"The Town Boys" from Andy's Milkbar at number 12 Great North Road, Ponsonby - on the right just after the K Road/Ponsonby Road intersection going west,

The "Newmarket Boys" from a milkbar at the lower end of Khyber Pass Road, the ...

"Epsom Boys", who hung out at an Epsom Milk Bar on Manukau Road just past the Greenlane West intersection. (This block of shops and Movie Theatre was removed in the 1970's to widen Greenlane Road), and finally a couple of smaller groups from "Out West" and "Onehunga High Street".

One of these (I recall Stuart Mc something - perhaps McDonald?) was killed one Friday night trying to break the downhillspeed record from Grey Street to Church Street when a VW Combi Van pulled out of Arthur Street into his path! He and his 'Matchy; (Matchless) 600 twin went comletely through the side door of the VW and out the other side window - ending up some distance down the road. Unsurvivable accident (?) of course.

A few "out-of-towners" regularly used to visit on Fridays and Saturday nights - I particularly recall "Dowsen's Diesel" - Brian's 1950 Triumph 500 Speed Twin of dubious parentage which smoked like a diesel engine. Brian Dowsen was from Kaiwaka up North and a really great guy who loved tinkering with mechanical things - including a home he made Hot Rod from an old '37 Riley sports car! He took us for a 'ride' in it once when we visited his farm .... 60 mph around winding gravel northlands farm roads! Holy Crap!

The Epsom Boys hangout often included a number of boys from the Onehunga area, (Eric Ford - BSA Gold Flash and Murray Coulter - AJS 500 single and the two Saunders brothers (Clarry and ?) from Greenlane - AJS & Matchless 500 & 650 twins are a few other names I recall) and the sprit of comradeship of these guys was such that they often visited each other's hangouts to smoke cigarettes and bullshit about their exploits on their motocycles, which made joining the Auckland Saints a logical progression for them.

Mostly, the average Saints member teamed up with three or four buddies for rides to the West Coast beaches, through the Waitakere Ranges 'Scenic Srive', or down to Whangamata, Waihi or Rotorua for a long weekend.
Favourite sleeping spots around Auckland included the pine-needle covered ground amongst the Pine trees at "One Tree Hill" (we called it One E), and Music Point out along the eastern suburb beachtops.

1958 Photo: "Epsom Boy" William Nixon (Billy) Pollock on his 1957 650 cc BSA "Golden Flash" or "Goldie" as we called them.

Billy was b. 1941 and d. 2010 at age 69.

His life included NZ Army service and overseas posting to the Malaya conflict

Generally the only time we all rode together as a complete group of all 'associates' was to attend funerals - a fairly common occurrance. After Johnny was killed (November 6th 1958) in a 75 mile-per-hour crash on the then-new North Western Motorway.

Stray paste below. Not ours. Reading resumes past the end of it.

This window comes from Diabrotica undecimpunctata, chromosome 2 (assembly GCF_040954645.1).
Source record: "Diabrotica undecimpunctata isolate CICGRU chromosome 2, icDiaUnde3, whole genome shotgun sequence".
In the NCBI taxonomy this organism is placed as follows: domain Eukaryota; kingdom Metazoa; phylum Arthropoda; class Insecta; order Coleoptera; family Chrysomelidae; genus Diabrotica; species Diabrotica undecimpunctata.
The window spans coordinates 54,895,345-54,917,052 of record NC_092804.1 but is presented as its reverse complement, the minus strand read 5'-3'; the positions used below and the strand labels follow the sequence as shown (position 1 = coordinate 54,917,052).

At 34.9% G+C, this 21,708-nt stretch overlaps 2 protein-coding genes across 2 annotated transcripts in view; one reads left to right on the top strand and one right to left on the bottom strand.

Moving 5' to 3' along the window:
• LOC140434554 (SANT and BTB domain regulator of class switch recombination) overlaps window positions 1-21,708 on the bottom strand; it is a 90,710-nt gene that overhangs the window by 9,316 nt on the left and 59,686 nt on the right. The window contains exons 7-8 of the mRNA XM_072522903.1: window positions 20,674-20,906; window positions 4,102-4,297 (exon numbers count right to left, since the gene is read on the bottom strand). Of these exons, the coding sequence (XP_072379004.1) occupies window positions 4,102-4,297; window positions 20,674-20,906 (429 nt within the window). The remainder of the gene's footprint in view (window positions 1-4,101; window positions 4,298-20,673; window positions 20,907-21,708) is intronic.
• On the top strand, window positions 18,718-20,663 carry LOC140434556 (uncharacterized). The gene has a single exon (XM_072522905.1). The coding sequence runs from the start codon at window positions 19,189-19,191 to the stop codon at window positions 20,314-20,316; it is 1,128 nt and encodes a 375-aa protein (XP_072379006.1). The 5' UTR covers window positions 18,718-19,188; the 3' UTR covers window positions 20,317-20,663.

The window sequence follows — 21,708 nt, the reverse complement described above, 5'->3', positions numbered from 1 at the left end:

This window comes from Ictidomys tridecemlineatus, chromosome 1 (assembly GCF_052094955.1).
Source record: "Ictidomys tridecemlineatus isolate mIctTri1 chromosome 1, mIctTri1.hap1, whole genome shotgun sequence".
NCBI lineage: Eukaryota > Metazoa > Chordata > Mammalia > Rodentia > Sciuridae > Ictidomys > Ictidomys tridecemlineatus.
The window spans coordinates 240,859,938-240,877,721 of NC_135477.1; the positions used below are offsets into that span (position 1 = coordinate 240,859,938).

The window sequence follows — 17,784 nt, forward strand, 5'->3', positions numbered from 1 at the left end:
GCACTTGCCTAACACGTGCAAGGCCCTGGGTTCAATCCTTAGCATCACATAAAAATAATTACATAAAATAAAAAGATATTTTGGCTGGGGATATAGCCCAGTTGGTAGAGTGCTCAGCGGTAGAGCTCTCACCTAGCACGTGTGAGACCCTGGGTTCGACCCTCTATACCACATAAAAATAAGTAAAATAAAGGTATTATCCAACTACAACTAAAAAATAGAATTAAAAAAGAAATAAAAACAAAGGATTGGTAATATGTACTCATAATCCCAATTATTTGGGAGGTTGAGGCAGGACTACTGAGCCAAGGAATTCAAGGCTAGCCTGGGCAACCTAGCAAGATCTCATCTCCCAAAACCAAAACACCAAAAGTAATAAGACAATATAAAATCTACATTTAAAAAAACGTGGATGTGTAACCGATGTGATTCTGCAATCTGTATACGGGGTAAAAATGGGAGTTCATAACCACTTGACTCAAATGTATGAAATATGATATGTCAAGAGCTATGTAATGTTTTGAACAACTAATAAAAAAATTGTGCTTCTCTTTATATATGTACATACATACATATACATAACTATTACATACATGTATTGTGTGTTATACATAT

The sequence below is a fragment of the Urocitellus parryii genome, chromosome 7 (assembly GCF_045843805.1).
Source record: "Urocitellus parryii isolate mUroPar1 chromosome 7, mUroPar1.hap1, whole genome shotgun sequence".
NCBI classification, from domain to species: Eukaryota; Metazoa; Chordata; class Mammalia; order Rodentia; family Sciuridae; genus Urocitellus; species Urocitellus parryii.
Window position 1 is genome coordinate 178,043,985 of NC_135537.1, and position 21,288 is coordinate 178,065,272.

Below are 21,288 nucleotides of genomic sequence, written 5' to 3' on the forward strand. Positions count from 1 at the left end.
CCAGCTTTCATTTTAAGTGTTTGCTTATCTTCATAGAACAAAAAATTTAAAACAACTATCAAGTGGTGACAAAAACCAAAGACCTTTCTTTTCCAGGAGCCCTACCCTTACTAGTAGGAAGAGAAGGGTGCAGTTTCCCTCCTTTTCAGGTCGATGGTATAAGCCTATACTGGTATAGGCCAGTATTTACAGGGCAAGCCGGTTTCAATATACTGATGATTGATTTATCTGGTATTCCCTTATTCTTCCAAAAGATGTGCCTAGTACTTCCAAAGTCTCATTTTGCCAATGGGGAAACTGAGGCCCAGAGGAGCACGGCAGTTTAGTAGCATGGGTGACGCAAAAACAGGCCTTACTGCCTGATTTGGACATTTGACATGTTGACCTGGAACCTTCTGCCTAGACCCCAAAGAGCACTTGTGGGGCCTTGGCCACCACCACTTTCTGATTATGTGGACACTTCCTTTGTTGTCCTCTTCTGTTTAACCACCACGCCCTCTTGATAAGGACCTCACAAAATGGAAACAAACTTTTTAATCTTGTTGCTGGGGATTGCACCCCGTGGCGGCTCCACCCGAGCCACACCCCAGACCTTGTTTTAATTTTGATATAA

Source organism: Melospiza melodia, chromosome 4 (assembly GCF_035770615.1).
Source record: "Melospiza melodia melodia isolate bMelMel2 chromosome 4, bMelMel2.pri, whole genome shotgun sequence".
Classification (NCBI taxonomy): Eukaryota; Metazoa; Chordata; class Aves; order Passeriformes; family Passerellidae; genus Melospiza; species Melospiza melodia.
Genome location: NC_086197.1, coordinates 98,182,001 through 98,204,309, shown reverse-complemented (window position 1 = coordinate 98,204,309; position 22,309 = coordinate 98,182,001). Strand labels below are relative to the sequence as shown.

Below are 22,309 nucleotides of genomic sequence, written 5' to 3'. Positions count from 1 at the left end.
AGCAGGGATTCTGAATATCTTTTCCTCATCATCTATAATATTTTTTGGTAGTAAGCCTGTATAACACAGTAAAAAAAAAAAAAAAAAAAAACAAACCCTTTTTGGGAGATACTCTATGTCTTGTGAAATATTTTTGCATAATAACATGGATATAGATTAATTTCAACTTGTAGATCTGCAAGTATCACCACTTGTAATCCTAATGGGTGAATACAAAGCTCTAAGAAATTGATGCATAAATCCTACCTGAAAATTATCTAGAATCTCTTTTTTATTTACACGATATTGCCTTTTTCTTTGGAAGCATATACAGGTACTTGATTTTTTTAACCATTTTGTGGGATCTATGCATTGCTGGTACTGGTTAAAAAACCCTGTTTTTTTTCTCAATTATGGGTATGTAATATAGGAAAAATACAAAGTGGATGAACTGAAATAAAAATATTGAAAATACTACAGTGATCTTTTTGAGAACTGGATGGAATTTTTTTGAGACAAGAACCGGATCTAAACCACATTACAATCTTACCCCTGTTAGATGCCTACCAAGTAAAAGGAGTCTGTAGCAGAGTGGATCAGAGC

His funeral & cremation at Waikumete Hill Cemetary, was attended by more than 40 bikes and 10 black pre-war Ford V8's. What a parade! We Ruled that day!  "Johnny" Evans was just eighteen years old. (Click the picture for a larger view)

Johnny was riding a bit in front of 'Marshy' and me - about 20 yards or so. A front tyre blowout at 75 mph on a slight left curve dropped him on the recently opened "North-Western Motorway" divided highway (no center barrier in those days) and he and his Triumph Thunderbird skidded across the grass median strip Little Johnnyright into the path of an on-coming car.
He was collected 'head on' by a '56 Ford Zephyr coming in the opposite dection.

We hit the brakes. We saw the whole thing. Marshy & I stopped and backtracked the several hundred yards it took to find his body on the side of the road. He was a mess. Marshy was a big tough guy - but he threw up when we tried to lift Jimmy up and his body came apart in pieces.

Being dragged so far under the Zephyr, it seemed all his bones were broken. His lower leg bones were protruding right through the leather of his riding boots. Funnily enough - his 1952 Triumph Thinderbird was virtually unscratched and would have been rideable - except for the flat front tyre.

Johnny had asked my advice the previous weekend on the wisdom of "re-grooving" the front tyre to deepen the tread to the depth to pass the required Transport Department "Warrant of Fitness" or WOF as we called it. I warned him of the danger of regrooving tyres - especially the front tyre - but it was common practise in those days as we were all too poor to buy new tyres for our bikes!

Riding to and from the funeral service from Andy's Milkbar with 50 other bikes and cars was an awe-inspring experience, and gave me a hint of the potential power that an organised motorcycle gang could wield over the citizenry of the country. This was the early years of the more extreme motorcycle gangs, the Mongrel Mob, Black Power, Highway 66 just to name a few.

Here another photo of Johnny (at the left of the photo) - with Saints mates 'Shorty' and another Auckland Saints member John (Johnny) Hogg who made contact with me in October 2020. Johnny move dto Australia (North Queensland)

I had a coffee with Shorty and his lovely wife in Manukau Mall in 2014 and had a great hour or so recalling the events of sixty odd years earlier.

Be nice to find a few more of 'The Boys' before it's too late, as we are all in our late 70's or early 80's nownow.

Those were pre P, Speed and Weed days!

Weed and Heroin was the current Jazz Fans dope. We mainly drank port wine and beer Johnny & Mates(sometimes mixed!) - and smoked plenty of cigarettes.

Being drunk on a motorcycle was not a great idea, especially after losing a few members in terrible crashes, so the majority of drinking was AFTER riding, not before!

The Saints were predominantly a good bunch of guys, who didn't get into much trouble with the Police, and for the most part were just ordinary kids from ordinary - if disfunctional - families.

Siphoning a little gas after running out was probably their most henious crime. We didn't do drugs, but speeding tickets were a fact of life. I managed 28 between '58 and '61! No demerit points in those days, thank goodness! By 1961 we all "grew up" and started getting serious about life .... and the club gradually faded away.

(Saints T Shirts available: Baseball style cap & T shirt $70 + Postage - this is the cost price at Sylvia Park T shirt shop)